Although Henry Lewis Whitfield served as the state’s governor from 1924 to 1928, he is perhaps best known for his career in public education and his many contributions to the development of Mississippi’s public school system. While still a student at Mississippi College, Whitfield began his teaching career at age sixteen. Because of his limited financial resources, Whitfield never had the opportunity to attend college for two years in succession, and ten years passed before he earned his bachelor’s degree.
Whitfield, who was born in Rankin County on 20 June 1868, served as principal at Westfield and Steen’s Creek early in his career. Whitfield aspired to be a lawyer and enrolled in the law department at Millsaps College. However, just before he was about to begin his law practice, he was appointed state superintendent of education by Gov. Anselm McLaurin in 1898. He was subsequently elected superintendent in 1899 and reelected in 1903. As superintendent, Whitfield was a strong advocate of industrial training and agricultural high schools, and he campaigned widely to improve funding and other support for education.
In 1907 Whitfield was appointed president of the Industrial Institute and College (now Mississippi University for Women) at Columbus. The Institute experienced significant growth under his leadership, and in 1920, the same year that Whitfield left the school, its name was changed to Mississippi State College for Women.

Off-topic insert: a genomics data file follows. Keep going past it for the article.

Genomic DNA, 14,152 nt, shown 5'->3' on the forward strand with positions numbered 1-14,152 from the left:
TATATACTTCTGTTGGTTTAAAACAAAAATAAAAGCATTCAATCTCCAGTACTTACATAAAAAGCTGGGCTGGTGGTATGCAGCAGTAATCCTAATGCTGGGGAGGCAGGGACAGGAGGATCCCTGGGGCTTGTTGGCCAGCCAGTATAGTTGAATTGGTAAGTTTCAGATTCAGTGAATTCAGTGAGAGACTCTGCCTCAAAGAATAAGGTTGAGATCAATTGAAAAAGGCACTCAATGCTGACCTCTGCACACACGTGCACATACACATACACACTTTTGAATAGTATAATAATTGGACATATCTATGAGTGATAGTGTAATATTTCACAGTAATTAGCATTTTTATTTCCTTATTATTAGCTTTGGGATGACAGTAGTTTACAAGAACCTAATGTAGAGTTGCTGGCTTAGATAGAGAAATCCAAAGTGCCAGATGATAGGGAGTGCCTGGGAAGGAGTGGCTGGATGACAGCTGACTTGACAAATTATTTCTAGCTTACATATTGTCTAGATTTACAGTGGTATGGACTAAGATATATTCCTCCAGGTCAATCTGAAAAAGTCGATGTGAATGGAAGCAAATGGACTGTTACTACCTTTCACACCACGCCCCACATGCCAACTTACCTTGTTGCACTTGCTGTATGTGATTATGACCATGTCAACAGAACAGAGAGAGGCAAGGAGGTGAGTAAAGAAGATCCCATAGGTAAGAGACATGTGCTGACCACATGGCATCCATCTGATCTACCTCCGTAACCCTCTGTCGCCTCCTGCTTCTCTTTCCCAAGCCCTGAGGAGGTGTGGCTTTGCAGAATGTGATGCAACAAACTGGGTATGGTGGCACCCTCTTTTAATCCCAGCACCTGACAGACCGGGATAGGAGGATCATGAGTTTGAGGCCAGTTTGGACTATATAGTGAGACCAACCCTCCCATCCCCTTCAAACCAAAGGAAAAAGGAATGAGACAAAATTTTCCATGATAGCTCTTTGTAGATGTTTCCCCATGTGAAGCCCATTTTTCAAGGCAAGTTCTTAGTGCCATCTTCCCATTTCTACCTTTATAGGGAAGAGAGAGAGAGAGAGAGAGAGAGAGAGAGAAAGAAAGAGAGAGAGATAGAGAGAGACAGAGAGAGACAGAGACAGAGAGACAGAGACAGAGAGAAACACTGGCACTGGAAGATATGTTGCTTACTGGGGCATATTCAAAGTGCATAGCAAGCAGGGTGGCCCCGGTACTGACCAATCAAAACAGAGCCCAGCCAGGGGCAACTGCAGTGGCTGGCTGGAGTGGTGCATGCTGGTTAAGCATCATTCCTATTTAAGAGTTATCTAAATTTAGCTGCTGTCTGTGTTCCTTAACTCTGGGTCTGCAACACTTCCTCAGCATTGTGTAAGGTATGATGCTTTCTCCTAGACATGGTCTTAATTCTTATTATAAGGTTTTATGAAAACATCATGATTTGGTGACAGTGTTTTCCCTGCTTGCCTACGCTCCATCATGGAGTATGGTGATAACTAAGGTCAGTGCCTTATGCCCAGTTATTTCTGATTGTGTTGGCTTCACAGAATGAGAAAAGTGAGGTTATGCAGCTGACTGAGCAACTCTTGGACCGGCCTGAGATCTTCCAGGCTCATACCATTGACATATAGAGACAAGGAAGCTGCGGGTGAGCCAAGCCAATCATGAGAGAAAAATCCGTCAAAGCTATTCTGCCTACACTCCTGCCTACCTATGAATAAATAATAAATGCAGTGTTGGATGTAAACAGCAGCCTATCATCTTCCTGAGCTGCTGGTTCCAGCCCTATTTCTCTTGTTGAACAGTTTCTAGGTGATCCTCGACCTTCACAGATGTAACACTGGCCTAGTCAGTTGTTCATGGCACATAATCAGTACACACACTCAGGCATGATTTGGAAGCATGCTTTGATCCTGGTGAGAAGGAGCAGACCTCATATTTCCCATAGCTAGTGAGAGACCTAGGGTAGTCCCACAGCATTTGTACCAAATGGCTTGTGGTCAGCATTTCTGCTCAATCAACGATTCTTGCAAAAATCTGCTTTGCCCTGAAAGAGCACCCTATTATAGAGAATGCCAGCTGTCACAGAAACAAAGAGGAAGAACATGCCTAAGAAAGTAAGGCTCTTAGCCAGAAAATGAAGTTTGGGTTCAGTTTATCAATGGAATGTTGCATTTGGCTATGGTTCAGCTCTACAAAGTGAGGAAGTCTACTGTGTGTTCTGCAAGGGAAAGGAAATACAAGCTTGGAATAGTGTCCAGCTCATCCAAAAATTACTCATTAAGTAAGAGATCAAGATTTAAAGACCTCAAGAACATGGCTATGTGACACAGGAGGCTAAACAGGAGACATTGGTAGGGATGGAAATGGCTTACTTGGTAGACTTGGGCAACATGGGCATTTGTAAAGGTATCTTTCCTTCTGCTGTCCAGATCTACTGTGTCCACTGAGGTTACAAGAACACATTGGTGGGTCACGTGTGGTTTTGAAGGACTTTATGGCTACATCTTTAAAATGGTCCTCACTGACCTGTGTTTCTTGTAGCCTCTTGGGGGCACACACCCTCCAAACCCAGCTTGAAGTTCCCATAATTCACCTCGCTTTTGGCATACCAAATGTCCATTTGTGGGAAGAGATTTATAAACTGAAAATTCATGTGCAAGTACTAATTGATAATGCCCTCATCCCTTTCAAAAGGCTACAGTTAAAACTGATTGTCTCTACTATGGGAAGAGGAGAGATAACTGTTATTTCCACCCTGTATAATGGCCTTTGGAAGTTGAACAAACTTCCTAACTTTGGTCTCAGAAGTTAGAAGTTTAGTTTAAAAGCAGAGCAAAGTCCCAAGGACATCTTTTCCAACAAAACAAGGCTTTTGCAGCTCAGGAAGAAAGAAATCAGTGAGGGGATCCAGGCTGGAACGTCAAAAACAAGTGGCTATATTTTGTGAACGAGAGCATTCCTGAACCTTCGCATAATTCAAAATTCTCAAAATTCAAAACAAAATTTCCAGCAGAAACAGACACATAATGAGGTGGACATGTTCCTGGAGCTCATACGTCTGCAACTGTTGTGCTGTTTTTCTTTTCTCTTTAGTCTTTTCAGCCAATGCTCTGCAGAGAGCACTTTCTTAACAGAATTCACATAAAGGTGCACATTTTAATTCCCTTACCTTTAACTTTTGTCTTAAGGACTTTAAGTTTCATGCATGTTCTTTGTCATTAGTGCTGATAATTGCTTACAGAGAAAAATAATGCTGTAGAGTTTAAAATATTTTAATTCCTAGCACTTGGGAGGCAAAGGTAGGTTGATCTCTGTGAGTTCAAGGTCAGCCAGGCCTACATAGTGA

In the 1923 governor’s race, the first in which women voted, Whitfield narrowly defeated Theodore Bilbo, in large part as a consequence of Whitfield’s support among Mississippi’s new voters. During his administration Whitfield recommended a broad legislative program that included better mental health care, improving the state’s vocational training program, reorganizing and upgrading the entire public school system, expanding economic opportunities for Mississippi’s black citizens, and industrial expansion. Whitfield also favored the enactment of a state inheritance tax. Whitfield’s effort to attract more industry to Mississippi was a forerunner of the Balance Agriculture with Industry (BAWI) program created in 1936. The Sea Wall Bill, which authorized the construction of a wall to protect the beaches along the Mississippi Sound, was also passed during his administration.
In the winter of 1926 Whitfield became gravely ill, and after a brief treatment in Memphis, he returned to Jackson and conducted affairs of state from his private quarters in the Governor’s Mansion until his death on 18 March 1927. After a memorial service at the State Capitol, he was interred in Columbus.
- Bill Baker, Catch the Vision: The Life of Henry L. Whitfield of Mississippi (1974)
- Thomas E. Kelly, Who’s Who in Mississippi (1914)
- Mississippi Official and Statistical Register (1924–28)